Director Ben Wheatly hits his mark with new dark comedy film ‘Free Fire’ | The Triangle

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Director Ben Wheatly hits his mark with new dark comedy film ‘Free Fire’

It’s 1978. The Irish Revolution is in full swing and IRA soldiers Chris and Frank (Cillian Murphy and Michael Smiley) are looking for weapons. They find a dealer in Boston through his sister (Armie Hammer and Brie Larson), who leads them both to a jittery South African named Vernon (Sharlto Copley) and his partner Martin (Babou Ceesay).

Also along with this group is Frank’s obnoxious junkie brother-in-law Stevo (Chris Reiley) along with his pal Bernie (Enzo Cilenti). Just as the deal is about to be finalized, a spat erupting from a previous incident involving Stevo and Vernon’s driver Harry (Jack Reynor) results in shots being fired and mass chaos as the various members split off into a fight for survival.

Ben Wheatley’s “Free Fire” delivers pretty much exactly what it says on the tin: a non-stop gun battle mixed with a healthy dose of black humor. Given that it’s very clear what this will become, it takes it’s sweet time getting to the good part. A few of the characters, namely Steveo and Vernon, wear out their welcome rather quickly, though the others manage to stay charming and funny.

Quips fly almost as fast as the bullets, and there are some rather good jokes sprinkled throughout. Wheatley has a good command of action and space, although at times it can be a little difficult to determine where everyone is in relation to each other. Murphy, Hammer, and Larson all give wonderfully funny performances, as does Copley, giving their threadbare characters a reason for us to root for them.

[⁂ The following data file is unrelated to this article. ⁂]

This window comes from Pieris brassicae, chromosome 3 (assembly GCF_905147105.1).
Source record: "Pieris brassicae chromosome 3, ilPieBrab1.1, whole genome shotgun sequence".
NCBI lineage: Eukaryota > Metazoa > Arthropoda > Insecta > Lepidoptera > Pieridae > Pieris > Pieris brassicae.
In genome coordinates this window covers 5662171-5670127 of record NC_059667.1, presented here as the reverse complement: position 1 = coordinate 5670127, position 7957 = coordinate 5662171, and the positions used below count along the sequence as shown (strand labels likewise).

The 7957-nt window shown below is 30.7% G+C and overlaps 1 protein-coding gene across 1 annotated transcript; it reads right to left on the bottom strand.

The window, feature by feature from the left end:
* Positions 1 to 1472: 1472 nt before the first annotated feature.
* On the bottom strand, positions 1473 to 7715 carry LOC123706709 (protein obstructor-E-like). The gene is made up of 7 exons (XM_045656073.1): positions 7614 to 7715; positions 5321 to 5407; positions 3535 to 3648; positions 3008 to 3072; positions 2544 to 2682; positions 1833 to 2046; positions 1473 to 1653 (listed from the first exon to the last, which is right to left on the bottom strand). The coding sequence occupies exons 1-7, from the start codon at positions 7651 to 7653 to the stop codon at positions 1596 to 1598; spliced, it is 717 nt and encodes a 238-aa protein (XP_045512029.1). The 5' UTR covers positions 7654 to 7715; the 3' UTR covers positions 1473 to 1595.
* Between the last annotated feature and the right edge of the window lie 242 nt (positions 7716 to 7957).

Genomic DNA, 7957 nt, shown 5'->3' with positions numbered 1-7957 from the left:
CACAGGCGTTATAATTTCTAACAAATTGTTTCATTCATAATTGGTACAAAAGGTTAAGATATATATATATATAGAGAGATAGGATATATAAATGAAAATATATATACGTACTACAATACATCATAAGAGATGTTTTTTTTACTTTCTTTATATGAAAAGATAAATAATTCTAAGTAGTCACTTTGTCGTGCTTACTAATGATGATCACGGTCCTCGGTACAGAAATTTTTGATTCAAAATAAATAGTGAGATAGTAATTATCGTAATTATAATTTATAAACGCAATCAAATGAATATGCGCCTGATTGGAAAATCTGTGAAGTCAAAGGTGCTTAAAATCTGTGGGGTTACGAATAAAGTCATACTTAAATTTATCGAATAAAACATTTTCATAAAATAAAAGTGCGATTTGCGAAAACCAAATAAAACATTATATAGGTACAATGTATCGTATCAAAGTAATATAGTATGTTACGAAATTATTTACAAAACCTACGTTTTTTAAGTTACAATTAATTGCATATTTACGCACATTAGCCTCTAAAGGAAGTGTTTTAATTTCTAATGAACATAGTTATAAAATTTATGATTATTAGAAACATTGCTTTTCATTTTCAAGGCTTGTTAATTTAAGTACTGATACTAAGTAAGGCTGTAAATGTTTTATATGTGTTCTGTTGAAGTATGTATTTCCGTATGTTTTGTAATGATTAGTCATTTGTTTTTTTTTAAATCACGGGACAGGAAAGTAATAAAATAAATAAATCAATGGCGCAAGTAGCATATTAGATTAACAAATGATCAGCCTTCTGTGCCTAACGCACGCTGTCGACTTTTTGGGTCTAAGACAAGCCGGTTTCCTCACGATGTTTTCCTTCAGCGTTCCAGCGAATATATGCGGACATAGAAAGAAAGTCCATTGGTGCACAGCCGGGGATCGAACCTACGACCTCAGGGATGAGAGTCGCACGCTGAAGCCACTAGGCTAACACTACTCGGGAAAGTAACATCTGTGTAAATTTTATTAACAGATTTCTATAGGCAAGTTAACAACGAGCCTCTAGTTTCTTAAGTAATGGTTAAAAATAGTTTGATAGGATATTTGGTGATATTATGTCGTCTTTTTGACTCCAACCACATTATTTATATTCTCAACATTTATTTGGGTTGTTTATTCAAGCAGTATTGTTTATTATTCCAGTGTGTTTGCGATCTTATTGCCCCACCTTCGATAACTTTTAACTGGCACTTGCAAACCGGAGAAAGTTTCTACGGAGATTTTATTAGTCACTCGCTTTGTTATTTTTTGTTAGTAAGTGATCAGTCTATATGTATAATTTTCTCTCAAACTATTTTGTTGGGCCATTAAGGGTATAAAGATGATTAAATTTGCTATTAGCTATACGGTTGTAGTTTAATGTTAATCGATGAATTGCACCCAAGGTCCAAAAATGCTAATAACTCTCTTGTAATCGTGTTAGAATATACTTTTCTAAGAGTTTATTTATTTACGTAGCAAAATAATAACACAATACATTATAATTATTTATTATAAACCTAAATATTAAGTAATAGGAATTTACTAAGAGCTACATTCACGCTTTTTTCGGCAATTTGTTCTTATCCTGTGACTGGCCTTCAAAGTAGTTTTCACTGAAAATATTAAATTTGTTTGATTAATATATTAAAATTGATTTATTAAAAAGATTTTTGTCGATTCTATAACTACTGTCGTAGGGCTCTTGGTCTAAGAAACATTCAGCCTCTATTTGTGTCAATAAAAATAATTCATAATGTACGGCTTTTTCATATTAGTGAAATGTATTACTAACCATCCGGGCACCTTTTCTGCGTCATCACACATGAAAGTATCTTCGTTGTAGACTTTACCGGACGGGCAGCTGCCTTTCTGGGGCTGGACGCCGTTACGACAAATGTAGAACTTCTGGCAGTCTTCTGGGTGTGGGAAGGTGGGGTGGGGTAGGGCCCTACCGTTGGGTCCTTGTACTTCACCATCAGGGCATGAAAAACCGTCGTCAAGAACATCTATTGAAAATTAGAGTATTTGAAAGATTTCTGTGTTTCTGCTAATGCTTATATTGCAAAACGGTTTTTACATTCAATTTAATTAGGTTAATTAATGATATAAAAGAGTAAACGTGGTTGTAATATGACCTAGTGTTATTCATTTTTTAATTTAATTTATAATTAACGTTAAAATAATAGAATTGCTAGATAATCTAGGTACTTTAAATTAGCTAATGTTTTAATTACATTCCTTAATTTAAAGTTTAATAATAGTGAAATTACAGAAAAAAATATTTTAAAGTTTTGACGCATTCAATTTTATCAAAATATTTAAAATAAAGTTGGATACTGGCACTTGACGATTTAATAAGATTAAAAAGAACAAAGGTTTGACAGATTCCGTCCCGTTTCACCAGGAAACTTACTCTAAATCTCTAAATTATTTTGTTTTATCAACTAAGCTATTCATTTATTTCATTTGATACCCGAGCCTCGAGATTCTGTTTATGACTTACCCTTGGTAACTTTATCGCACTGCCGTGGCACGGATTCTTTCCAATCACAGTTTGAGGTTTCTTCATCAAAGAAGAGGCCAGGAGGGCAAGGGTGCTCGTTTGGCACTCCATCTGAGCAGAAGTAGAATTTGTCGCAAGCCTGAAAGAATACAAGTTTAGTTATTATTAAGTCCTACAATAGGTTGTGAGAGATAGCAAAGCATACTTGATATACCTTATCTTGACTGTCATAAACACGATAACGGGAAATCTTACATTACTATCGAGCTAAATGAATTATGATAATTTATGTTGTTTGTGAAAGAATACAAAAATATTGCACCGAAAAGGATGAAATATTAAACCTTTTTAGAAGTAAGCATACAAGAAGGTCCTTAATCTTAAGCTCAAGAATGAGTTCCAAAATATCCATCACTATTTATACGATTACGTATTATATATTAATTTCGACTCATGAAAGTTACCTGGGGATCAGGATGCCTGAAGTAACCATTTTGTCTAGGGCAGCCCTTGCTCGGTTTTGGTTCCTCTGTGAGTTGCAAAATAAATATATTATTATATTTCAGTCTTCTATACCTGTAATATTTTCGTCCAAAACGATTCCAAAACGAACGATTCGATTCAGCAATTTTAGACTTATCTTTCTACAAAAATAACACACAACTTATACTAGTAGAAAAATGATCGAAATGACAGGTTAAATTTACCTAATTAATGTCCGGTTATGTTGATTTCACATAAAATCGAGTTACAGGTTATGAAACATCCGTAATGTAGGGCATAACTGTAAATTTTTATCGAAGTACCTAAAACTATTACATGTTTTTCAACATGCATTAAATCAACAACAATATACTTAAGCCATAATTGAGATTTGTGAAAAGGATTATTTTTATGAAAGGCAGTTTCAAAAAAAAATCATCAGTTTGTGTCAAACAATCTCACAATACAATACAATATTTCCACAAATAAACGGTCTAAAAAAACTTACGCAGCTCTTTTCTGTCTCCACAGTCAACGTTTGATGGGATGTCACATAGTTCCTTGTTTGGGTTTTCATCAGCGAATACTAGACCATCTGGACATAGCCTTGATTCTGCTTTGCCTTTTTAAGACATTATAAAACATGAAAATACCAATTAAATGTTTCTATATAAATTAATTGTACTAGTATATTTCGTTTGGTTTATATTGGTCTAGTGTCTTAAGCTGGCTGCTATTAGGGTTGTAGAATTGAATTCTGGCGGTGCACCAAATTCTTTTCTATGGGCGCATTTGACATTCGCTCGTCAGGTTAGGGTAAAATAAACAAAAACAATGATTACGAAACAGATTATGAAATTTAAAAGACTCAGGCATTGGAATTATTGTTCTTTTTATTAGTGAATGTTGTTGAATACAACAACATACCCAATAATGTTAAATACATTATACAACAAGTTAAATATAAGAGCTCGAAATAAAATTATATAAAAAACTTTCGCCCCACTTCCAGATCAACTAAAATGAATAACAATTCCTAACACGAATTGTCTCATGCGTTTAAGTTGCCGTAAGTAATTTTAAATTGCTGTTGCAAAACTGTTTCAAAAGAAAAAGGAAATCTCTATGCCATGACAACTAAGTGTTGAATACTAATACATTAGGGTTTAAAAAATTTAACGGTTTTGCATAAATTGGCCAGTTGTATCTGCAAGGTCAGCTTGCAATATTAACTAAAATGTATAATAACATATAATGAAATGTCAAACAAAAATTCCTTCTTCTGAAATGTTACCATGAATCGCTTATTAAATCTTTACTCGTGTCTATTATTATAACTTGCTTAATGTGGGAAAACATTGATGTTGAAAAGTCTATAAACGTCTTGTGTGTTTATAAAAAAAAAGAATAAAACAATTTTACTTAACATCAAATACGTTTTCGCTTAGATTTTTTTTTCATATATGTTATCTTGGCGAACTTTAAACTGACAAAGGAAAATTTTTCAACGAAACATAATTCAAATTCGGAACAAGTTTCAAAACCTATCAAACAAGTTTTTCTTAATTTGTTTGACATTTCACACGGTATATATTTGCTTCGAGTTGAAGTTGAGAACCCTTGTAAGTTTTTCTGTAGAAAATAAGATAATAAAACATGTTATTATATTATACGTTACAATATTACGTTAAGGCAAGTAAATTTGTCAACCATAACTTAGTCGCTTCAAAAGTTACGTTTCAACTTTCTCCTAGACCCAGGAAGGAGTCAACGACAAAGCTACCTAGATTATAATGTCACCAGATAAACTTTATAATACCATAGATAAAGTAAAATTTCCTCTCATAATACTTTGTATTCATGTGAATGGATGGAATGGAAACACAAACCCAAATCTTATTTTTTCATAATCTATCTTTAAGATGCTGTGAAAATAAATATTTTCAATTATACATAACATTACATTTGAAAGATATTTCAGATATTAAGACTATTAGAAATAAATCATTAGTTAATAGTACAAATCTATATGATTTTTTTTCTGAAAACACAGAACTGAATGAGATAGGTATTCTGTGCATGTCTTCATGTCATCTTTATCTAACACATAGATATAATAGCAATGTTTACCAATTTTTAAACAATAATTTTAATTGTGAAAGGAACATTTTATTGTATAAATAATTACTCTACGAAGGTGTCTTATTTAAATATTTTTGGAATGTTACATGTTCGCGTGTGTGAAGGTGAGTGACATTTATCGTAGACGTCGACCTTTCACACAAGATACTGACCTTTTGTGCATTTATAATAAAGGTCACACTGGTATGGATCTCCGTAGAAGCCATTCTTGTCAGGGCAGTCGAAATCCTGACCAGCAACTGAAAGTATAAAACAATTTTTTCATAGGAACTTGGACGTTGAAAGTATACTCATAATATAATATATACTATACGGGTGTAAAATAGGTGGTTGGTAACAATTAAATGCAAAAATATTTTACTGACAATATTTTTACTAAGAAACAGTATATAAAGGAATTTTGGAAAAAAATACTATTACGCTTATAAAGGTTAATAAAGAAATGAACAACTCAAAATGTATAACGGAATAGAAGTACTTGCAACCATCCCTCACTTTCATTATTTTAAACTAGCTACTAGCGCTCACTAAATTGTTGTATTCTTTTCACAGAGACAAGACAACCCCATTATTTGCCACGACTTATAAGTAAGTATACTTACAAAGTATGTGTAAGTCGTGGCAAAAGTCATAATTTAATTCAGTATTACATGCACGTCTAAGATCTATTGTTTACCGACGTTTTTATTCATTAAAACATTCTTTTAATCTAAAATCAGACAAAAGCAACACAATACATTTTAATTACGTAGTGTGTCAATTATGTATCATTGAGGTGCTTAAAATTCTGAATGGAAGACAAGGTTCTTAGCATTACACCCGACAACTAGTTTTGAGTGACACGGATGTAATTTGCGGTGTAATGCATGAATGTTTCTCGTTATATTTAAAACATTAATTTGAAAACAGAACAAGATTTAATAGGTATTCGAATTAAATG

Wheatley, previously known for the stylish satanic horror film “Kill List,” psychedelic historical genre-bender “A Field in England” and last year’s class satire “High Rise” (adapted from the J.G. Ballard novel), and screenwriter Amy Jump give the plot a little bit of a purpose as the participants try to escape. In addition, they attempt to keep things somewhat realistic by having all the characters eventually crawling due to bullet wounds (there will be no indestructable superhumans or infinite ammo clips here). It’s a welcome change that also delivers some of the best jokes in the film.

Though there’s not much substance to it, “Free Fire” is just a plain fun film to watch, once you get past a few of the more obnoxious characters. It may not get to the heights of some other locked-room movies from the past year or so (“Green Room” and “10 Cloverfield Lane” come to mind), it’s easy to get swept up in seeing Wheatley deal misfortune amongst criminals.

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